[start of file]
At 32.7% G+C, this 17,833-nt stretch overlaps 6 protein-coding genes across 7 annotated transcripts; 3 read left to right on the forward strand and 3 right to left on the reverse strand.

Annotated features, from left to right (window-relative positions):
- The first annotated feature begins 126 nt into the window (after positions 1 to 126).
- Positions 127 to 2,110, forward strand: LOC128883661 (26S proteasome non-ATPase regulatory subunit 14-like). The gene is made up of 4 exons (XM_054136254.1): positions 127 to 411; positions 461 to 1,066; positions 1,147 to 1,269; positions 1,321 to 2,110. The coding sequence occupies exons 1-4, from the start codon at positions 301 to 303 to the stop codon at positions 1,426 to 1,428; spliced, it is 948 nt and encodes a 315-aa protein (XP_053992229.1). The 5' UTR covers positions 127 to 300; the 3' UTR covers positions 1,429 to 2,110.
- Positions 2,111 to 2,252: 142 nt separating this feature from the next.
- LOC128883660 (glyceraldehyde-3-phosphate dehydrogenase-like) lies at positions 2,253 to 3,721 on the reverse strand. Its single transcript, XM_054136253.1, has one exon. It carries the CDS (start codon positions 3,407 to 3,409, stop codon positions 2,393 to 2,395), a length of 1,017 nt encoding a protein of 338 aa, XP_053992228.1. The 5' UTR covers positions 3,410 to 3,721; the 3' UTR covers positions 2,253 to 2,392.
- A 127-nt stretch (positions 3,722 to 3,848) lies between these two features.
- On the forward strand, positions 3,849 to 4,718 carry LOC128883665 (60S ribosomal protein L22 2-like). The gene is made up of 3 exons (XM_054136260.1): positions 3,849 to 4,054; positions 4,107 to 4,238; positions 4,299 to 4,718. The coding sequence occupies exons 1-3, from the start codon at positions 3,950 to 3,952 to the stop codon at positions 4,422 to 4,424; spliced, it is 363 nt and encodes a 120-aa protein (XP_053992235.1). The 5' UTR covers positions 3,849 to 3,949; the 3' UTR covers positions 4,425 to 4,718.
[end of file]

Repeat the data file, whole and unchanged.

At 32.7% G+C, this 17,833-nt stretch overlaps 6 protein-coding genes across 7 annotated transcripts; 3 read left to right on the forward strand and 3 right to left on the reverse strand.

Annotated features, from left to right (window-relative positions):
- The first annotated feature begins 126 nt into the window (after positions 1 to 126).
- Positions 127 to 2,110, forward strand: LOC128883661 (26S proteasome non-ATPase regulatory subunit 14-like). The gene is made up of 4 exons (XM_054136254.1): positions 127 to 411; positions 461 to 1,066; positions 1,147 to 1,269; positions 1,321 to 2,110. The coding sequence occupies exons 1-4, from the start codon at positions 301 to 303 to the stop codon at positions 1,426 to 1,428; spliced, it is 948 nt and encodes a 315-aa protein (XP_053992229.1). The 5' UTR covers positions 127 to 300; the 3' UTR covers positions 1,429 to 2,110.
- Positions 2,111 to 2,252: 142 nt separating this feature from the next.
- LOC128883660 (glyceraldehyde-3-phosphate dehydrogenase-like) lies at positions 2,253 to 3,721 on the reverse strand. Its single transcript, XM_054136253.1, has one exon. It carries the CDS (start codon positions 3,407 to 3,409, stop codon positions 2,393 to 2,395), a length of 1,017 nt encoding a protein of 338 aa, XP_053992228.1. The 5' UTR covers positions 3,410 to 3,721; the 3' UTR covers positions 2,253 to 2,392.
- A 127-nt stretch (positions 3,722 to 3,848) lies between these two features.
- On the forward strand, positions 3,849 to 4,718 carry LOC128883665 (60S ribosomal protein L22 2-like). The gene is made up of 3 exons (XM_054136260.1): positions 3,849 to 4,054; positions 4,107 to 4,238; positions 4,299 to 4,718. The coding sequence occupies exons 1-3, from the start codon at positions 3,950 to 3,952 to the stop codon at positions 4,422 to 4,424; spliced, it is 363 nt and encodes a 120-aa protein (XP_053992235.1). The 5' UTR covers positions 3,849 to 3,949; the 3' UTR covers positions 4,425 to 4,718.